The DizzyDoctor System, designed by Ian Purcell, is a a vertigo recording application paired with goggles to hold a smartphone in place, helping to enable patients to use their smartphones to record eye movements in “real time” during an attack of disequilibrium or vertigo.

The data, if collected properly, are said to help allow a physician to better identify why a patient has episodes of dizziness. Recordings from the application—including video, motion, and pupil tracking—can all be automatically uploaded to the DizzyDoctor website. For a fee, this data can be processed for the purpose of diagnosing. The physician then has the ability to access this data during the patient’s appointment, or even remotely if the patient is far from their nearest “DizzyDoctor.”

“Our goal is to make it easy for patients with dizziness to get tested accurately and quickly,” said Alex Bock, VP of Research and Development. “Most people go to Urgent Care when they get dizzy, but are often told to just rest. That doesn’t suffice. Dizziness is often a result of a physical block in the inner ear, and not providing the appropriate treatment can allow it to develop into a much larger problem.”

DizzyDoctor announced that it has selected Seamgen, a San Diego based digital product agency, as the software development partner for this project. Both the design and development of the application was completed by the Seamgen team.

Features include:

  • Accurate eye movement and synchronized motion tracking video recording in the four proper Dix-Hallpike positions.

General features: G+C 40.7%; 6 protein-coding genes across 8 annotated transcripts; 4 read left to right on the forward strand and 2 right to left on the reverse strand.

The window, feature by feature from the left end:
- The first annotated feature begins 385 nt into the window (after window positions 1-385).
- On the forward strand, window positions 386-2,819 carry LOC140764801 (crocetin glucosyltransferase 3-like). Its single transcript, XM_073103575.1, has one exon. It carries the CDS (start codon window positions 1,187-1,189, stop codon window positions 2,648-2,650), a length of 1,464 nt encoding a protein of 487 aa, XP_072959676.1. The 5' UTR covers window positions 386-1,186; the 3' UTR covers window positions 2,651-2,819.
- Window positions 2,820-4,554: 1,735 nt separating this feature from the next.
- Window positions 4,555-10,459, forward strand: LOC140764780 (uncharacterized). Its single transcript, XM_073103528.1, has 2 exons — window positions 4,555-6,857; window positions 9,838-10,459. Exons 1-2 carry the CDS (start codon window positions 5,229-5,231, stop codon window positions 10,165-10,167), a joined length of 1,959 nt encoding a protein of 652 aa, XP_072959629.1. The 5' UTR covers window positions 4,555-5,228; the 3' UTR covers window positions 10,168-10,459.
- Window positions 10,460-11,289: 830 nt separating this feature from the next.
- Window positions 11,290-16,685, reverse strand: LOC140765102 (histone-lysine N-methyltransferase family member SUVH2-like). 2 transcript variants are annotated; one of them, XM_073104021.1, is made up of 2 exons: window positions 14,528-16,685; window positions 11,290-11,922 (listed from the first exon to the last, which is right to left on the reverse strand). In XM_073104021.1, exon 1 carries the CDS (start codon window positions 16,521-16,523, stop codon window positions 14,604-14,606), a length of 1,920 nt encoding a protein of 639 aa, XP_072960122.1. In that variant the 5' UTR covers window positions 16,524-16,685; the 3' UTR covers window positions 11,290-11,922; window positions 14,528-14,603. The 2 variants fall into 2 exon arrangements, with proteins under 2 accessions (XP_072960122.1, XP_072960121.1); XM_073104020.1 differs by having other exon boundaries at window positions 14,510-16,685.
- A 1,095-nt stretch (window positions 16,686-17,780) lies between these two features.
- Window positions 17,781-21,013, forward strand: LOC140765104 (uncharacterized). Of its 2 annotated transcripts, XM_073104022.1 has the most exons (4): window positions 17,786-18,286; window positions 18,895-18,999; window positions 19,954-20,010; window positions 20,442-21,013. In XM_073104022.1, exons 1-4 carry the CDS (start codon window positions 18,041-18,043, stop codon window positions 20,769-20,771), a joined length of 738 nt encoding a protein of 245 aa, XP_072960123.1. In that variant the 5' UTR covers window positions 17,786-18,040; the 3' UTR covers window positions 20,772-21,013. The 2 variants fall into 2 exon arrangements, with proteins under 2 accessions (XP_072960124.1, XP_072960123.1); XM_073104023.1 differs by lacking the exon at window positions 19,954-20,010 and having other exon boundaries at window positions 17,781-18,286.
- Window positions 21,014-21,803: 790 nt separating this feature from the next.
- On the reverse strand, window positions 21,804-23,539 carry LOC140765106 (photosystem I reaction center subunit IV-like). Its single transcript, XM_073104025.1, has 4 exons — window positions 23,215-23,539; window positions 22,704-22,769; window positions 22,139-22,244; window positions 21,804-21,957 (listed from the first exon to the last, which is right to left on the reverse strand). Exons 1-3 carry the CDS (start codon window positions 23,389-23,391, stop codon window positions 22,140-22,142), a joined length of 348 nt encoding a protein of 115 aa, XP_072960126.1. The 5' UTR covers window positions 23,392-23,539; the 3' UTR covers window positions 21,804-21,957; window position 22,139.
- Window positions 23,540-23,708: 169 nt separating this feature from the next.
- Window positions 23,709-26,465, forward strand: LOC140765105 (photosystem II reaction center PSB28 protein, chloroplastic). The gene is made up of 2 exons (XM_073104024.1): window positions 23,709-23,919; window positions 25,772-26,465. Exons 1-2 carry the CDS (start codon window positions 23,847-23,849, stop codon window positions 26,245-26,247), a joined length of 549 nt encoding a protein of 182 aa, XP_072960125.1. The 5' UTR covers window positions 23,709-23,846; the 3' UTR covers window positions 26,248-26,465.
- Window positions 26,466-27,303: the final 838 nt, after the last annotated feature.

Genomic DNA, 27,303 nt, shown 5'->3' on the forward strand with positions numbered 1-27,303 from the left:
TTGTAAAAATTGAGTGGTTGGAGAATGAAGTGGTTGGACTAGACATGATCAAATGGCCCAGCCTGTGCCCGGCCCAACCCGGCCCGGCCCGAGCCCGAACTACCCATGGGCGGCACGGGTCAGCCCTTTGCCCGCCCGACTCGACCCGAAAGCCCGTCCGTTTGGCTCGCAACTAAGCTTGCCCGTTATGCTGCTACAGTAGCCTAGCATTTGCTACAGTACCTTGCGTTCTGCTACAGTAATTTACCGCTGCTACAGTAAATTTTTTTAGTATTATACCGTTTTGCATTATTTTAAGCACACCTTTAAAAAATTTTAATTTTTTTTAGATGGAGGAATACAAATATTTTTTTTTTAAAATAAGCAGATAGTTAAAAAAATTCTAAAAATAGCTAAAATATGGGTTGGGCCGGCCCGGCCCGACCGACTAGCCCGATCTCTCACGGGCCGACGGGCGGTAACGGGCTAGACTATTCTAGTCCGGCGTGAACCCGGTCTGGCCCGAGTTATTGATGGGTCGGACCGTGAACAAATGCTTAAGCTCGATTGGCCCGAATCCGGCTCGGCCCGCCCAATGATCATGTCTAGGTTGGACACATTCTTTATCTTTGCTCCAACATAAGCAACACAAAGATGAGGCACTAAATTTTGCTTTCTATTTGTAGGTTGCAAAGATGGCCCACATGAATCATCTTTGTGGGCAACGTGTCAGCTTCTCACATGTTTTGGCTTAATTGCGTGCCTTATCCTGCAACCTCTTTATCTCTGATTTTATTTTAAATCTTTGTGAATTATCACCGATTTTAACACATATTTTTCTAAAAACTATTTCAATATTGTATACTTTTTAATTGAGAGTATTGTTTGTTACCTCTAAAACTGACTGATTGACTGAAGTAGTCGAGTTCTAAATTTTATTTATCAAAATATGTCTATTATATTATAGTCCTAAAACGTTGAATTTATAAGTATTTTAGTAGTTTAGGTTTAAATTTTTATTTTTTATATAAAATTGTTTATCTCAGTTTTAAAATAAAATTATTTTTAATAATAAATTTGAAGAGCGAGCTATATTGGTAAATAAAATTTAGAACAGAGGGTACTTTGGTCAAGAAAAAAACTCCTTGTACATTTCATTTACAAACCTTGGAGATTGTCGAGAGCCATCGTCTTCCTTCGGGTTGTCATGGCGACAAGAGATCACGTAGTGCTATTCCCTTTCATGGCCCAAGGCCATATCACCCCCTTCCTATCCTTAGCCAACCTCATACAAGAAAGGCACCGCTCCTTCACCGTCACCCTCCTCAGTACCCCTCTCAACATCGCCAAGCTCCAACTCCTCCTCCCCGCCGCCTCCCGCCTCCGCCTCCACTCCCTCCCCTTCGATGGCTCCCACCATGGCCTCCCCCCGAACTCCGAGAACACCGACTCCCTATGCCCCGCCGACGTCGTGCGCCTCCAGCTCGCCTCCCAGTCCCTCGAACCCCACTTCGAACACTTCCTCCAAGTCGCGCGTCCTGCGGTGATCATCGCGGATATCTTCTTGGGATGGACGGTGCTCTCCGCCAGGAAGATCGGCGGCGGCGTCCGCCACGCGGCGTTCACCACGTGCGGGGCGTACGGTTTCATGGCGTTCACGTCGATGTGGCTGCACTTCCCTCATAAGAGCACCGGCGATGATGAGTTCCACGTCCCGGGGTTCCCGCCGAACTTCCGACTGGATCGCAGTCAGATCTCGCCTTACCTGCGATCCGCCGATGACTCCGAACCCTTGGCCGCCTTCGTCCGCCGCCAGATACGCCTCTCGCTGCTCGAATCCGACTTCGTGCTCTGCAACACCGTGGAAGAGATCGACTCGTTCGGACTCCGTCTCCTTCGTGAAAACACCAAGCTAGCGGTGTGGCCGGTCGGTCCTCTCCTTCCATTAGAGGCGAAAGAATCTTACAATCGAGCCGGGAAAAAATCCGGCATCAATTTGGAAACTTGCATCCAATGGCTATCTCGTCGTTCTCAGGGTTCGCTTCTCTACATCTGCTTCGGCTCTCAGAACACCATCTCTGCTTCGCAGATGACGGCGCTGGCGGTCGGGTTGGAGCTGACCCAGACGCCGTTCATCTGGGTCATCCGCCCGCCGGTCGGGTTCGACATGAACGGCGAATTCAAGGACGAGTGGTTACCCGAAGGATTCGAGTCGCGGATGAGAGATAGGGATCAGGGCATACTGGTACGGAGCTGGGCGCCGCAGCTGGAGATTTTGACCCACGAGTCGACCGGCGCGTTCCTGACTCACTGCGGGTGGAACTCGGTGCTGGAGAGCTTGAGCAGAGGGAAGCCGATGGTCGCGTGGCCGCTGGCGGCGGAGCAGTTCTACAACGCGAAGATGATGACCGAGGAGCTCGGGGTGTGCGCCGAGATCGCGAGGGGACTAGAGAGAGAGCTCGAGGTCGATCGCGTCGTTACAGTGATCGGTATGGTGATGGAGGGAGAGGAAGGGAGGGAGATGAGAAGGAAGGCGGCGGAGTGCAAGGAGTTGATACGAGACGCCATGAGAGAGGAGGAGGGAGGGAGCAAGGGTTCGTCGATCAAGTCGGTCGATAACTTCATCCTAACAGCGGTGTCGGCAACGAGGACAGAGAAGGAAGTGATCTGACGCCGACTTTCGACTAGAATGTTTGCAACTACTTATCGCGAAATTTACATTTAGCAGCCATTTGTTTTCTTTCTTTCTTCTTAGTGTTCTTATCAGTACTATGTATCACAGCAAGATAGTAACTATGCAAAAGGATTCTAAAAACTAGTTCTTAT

• Step-by-step voice instructions that walk the patient through the testing positions.
  • 3D positional recognition from the phone’s internal sensors that require the patient to be in the exact testing position before it proceeds with the eye movement recording.
  • Eye tracking algorithms that analyze eye movement videos.
  • Uploading of video recordings directly to patient and physician web-based portal.
  • Patient and physician web-based video player that presents the analyzed data in an understandable format for a physician and patient to review at a later date.
  • Find DizzyDoctors in your local area. If there is not one nearby, a patient can reach out to the leading physicians in the “Dizzy” field to review their data.

“DizzyDoctor is not stopping at ‘Dizzy’ applications,” said Bock. “Since we have developed a very advanced eye tracking algorithm we will be building other mobile medical devices that can pull data from patient’s eye behavior. Eyes are the gateway to the mind and we can use that data for many different applications.”

The development of remote connected healthcare software technology has opened the healthcare industry to a world of opportunity. Mobile technology allows medical practitioners to provide remote diagnostics, access web-based medical records, offer timely patient information, and conduct post-procedure patient monitoring.

Additionally, the Internet of Things (IoT) creates many opportunities for medical device companies to offer cloud-based platforms to facilitate wireless transfer, storage, and display of clinical data. With IoT in healthcare apps and devices, medical personnel can retrieve real-time patient data and provide timely, accurate, and data-driven diagnoses and treatments.

Source: DizzyDoctor

Image: DizzyDoctor